Force a smile.
And keep it there. Even if you don’t feel like it, smiles have a way of growing on you, and they’re contagious so you may have other people smile back, which in turn will make you want to continue to return the favor. And once the smile becomes natural, it’s effects speak for themselves.
Change your attitude.
Sometimes we just have to make an active choice to change our attitudes and start our day over. If you have the inner will power to do this, it can change your whole day.
Have a spot of tea.
Many of our British counterparts consider a cup of tea as a magic cure all elixir. Perhaps it’s the warm soothing liquid, or having to take the time to sit and relax and enjoy it, or the touch of sugar and caffeine to give you a little boost. Whatever it is, it’s worth a try!
Take a long shower.
Or bath–whatever your preference. Let the warm water wash away any stress or funk from your bad mood. If you’ve got any bath salts or aromatherapy soaps or candles in scents like lavender or peppermint, don’t be afraid to add them to the mix for an added bonus. You need to clean up for the interview anyway, take advantage of that time to pamper yourself and feel good.
Remind yourself of your ‘awesomeness.’
You’re getting ready for a job interview after all, take a minute to go through all the reasons you are an amazing fit for the job. Be sure to use lots of fun descriptors as you run through your reasons to yourself, like: amazing, fantastic, super, wonderful, outstanding, change-maker, etc. The more positive you are, the more confidence you will build to rise out of your mood and re-focused and ready to tackle the job interview. Added bonus: You’re also doing some interview prep in the process of making yourself feel better.
Rinse and repeat.
Still not feeling up to par? Tried a few things but walking around kind of grumpy? Rinse and repeat. Clear your head and repeat any of the above ideas or others until you boost your mood. Make sure you are focused that you actually want to change your mood, get in the right mind set and repeat, repeat, repeat.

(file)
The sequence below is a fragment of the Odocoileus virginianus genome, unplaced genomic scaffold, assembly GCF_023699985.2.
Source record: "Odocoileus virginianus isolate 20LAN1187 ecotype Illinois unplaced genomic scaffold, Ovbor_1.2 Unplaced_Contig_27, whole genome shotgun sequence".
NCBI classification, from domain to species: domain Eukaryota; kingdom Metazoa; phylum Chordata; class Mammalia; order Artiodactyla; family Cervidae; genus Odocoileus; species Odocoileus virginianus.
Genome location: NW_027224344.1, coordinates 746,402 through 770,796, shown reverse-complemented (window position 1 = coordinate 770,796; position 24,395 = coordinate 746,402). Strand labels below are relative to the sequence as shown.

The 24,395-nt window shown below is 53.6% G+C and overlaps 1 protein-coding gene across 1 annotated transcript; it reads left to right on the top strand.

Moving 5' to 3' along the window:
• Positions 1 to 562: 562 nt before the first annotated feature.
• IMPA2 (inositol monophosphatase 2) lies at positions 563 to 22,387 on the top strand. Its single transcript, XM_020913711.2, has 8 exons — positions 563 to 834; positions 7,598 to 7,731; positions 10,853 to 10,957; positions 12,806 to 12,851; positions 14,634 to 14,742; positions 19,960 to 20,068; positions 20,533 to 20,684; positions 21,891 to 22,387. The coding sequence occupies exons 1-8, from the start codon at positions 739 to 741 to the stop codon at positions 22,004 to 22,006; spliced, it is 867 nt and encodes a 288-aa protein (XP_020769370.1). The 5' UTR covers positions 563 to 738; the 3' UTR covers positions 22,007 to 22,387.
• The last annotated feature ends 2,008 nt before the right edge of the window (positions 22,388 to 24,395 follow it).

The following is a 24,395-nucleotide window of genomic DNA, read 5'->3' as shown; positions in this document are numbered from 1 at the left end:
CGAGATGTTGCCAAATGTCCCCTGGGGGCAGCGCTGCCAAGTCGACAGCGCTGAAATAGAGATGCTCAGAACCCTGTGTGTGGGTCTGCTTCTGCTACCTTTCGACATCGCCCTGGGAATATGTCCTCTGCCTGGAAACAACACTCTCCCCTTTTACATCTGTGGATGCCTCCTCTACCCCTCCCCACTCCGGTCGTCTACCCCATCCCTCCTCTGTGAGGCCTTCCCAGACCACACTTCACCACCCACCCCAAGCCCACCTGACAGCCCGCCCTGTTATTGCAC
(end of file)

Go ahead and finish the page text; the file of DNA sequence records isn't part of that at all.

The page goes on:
No one’s perfect, even the best of us have our days of self pity or where we are just upset with the world. But, we all have the ability to change how we feel or how we approach the day. If the interview is important to you, you’ll make an active choice to get yourself in the right frame of mind to present yourself.
And if for some reason you bomb the interview (and, yes, this too can happen to anyone!), don’t fret. It wasn’t meant to be. Try these same tactics to get you in a better place so you can refocus on your job hunt with a fresh perspective.
Robin L. Rayburn is the Editor & General Manager of Interviewing.com. Robin was introduced to the recruitment industry in 2007 and her passion for people has never let her stray far from it since. In her spare time she manages her blog, RestlessPillow.com, tweets from @interviewingcom and @chitowntexan, and is always striving to help those around her who have a vision for success. You can also find Robin on LinkedIn and Google+.